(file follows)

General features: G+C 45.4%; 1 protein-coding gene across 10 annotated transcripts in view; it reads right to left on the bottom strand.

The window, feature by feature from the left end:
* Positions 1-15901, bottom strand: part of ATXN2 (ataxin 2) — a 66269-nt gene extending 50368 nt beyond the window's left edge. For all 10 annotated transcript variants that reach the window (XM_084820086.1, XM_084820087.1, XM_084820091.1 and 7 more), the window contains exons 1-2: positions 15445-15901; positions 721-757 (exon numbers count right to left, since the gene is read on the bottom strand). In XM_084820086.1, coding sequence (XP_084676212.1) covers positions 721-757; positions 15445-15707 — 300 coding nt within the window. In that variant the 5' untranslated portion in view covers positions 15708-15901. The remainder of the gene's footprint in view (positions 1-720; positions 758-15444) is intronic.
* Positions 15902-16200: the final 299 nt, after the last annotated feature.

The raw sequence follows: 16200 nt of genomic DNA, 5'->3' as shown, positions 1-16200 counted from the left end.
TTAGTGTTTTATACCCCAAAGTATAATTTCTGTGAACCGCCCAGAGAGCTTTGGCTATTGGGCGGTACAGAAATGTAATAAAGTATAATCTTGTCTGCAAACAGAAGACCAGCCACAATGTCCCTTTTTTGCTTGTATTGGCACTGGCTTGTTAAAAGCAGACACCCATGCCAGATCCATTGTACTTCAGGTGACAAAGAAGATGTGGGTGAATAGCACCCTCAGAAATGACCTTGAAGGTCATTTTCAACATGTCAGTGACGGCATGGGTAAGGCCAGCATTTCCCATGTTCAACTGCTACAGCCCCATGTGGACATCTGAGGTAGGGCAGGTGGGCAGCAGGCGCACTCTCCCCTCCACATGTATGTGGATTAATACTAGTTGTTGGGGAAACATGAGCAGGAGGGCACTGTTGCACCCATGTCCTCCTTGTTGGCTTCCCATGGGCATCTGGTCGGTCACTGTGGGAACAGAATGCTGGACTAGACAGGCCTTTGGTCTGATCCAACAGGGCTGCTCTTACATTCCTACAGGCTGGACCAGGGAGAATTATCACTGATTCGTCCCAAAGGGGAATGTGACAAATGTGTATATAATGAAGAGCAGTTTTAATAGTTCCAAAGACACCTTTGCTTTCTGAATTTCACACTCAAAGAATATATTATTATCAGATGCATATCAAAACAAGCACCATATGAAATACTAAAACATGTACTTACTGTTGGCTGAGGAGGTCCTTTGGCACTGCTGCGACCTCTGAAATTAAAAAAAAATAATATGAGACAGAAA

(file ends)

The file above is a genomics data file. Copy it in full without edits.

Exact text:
General features: G+C 45.4%; 1 protein-coding gene across 10 annotated transcripts in view; it reads right to left on the bottom strand.

The window, feature by feature from the left end:
* Positions 1-15901, bottom strand: part of ATXN2 (ataxin 2) — a 66269-nt gene extending 50368 nt beyond the window's left edge. For all 10 annotated transcript variants that reach the window (XM_084820086.1, XM_084820087.1, XM_084820091.1 and 7 more), the window contains exons 1-2: positions 15445-15901; positions 721-757 (exon numbers count right to left, since the gene is read on the bottom strand). In XM_084820086.1, coding sequence (XP_084676212.1) covers positions 721-757; positions 15445-15707 — 300 coding nt within the window. In that variant the 5' untranslated portion in view covers positions 15708-15901. The remainder of the gene's footprint in view (positions 1-720; positions 758-15444) is intronic.
* Positions 15902-16200: the final 299 nt, after the last annotated feature.

The raw sequence follows: 16200 nt of genomic DNA, 5'->3' as shown, positions 1-16200 counted from the left end.
TTAGTGTTTTATACCCCAAAGTATAATTTCTGTGAACCGCCCAGAGAGCTTTGGCTATTGGGCGGTACAGAAATGTAATAAAGTATAATCTTGTCTGCAAACAGAAGACCAGCCACAATGTCCCTTTTTTGCTTGTATTGGCACTGGCTTGTTAAAAGCAGACACCCATGCCAGATCCATTGTACTTCAGGTGACAAAGAAGATGTGGGTGAATAGCACCCTCAGAAATGACCTTGAAGGTCATTTTCAACATGTCAGTGACGGCATGGGTAAGGCCAGCATTTCCCATGTTCAACTGCTACAGCCCCATGTGGACATCTGAGGTAGGGCAGGTGGGCAGCAGGCGCACTCTCCCCTCCACATGTATGTGGATTAATACTAGTTGTTGGGGAAACATGAGCAGGAGGGCACTGTTGCACCCATGTCCTCCTTGTTGGCTTCCCATGGGCATCTGGTCGGTCACTGTGGGAACAGAATGCTGGACTAGACAGGCCTTTGGTCTGATCCAACAGGGCTGCTCTTACATTCCTACAGGCTGGACCAGGGAGAATTATCACTGATTCGTCCCAAAGGGGAATGTGACAAATGTGTATATAATGAAGAGCAGTTTTAATAGTTCCAAAGACACCTTTGCTTTCTGAATTTCACACTCAAAGAATATATTATTATCAGATGCATATCAAAACAAGCACCATATGAAATACTAAAACATGTACTTACTGTTGGCTGAGGAGGTCCTTTGGCACTGCTGCGACCTCTGAAATTAAAAAAAAATAATATGAGACAGAAA